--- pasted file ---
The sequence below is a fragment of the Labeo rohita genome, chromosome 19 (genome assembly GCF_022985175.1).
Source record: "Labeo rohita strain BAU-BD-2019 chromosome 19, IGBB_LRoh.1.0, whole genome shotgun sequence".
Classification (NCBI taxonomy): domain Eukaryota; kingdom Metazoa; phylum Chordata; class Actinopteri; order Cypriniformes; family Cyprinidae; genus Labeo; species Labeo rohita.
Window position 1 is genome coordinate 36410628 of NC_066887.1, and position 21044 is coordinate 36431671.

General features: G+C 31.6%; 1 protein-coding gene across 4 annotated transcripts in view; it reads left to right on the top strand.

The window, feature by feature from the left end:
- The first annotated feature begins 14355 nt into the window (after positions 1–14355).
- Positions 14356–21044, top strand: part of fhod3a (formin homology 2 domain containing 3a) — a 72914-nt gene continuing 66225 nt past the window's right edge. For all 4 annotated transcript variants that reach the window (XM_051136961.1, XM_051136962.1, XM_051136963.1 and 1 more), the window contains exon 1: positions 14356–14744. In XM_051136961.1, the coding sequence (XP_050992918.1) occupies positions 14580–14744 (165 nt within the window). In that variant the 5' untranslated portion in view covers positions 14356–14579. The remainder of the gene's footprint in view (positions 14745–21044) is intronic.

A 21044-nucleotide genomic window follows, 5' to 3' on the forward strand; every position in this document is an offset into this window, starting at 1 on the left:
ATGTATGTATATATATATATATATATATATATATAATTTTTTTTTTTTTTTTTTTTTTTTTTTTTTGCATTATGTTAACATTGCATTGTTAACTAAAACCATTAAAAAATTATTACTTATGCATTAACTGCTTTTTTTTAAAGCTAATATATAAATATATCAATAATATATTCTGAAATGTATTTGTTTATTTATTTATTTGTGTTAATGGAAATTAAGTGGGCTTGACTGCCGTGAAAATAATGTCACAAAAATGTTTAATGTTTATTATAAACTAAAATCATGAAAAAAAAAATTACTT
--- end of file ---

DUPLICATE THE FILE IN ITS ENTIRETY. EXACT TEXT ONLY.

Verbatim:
The sequence below is a fragment of the Labeo rohita genome, chromosome 19 (genome assembly GCF_022985175.1).
Source record: "Labeo rohita strain BAU-BD-2019 chromosome 19, IGBB_LRoh.1.0, whole genome shotgun sequence".
Classification (NCBI taxonomy): domain Eukaryota; kingdom Metazoa; phylum Chordata; class Actinopteri; order Cypriniformes; family Cyprinidae; genus Labeo; species Labeo rohita.
Window position 1 is genome coordinate 36410628 of NC_066887.1, and position 21044 is coordinate 36431671.

General features: G+C 31.6%; 1 protein-coding gene across 4 annotated transcripts in view; it reads left to right on the top strand.

The window, feature by feature from the left end:
- The first annotated feature begins 14355 nt into the window (after positions 1–14355).
- Positions 14356–21044, top strand: part of fhod3a (formin homology 2 domain containing 3a) — a 72914-nt gene continuing 66225 nt past the window's right edge. For all 4 annotated transcript variants that reach the window (XM_051136961.1, XM_051136962.1, XM_051136963.1 and 1 more), the window contains exon 1: positions 14356–14744. In XM_051136961.1, the coding sequence (XP_050992918.1) occupies positions 14580–14744 (165 nt within the window). In that variant the 5' untranslated portion in view covers positions 14356–14579. The remainder of the gene's footprint in view (positions 14745–21044) is intronic.

A 21044-nucleotide genomic window follows, 5' to 3' on the forward strand; every position in this document is an offset into this window, starting at 1 on the left:
ATGTATGTATATATATATATATATATATATATATAATTTTTTTTTTTTTTTTTTTTTTTTTTTTTTGCATTATGTTAACATTGCATTGTTAACTAAAACCATTAAAAAATTATTACTTATGCATTAACTGCTTTTTTTTAAAGCTAATATATAAATATATCAATAATATATTCTGAAATGTATTTGTTTATTTATTTATTTGTGTTAATGGAAATTAAGTGGGCTTGACTGCCGTGAAAATAATGTCACAAAAATGTTTAATGTTTATTATAAACTAAAATCATGAAAAAAAAAATTACTT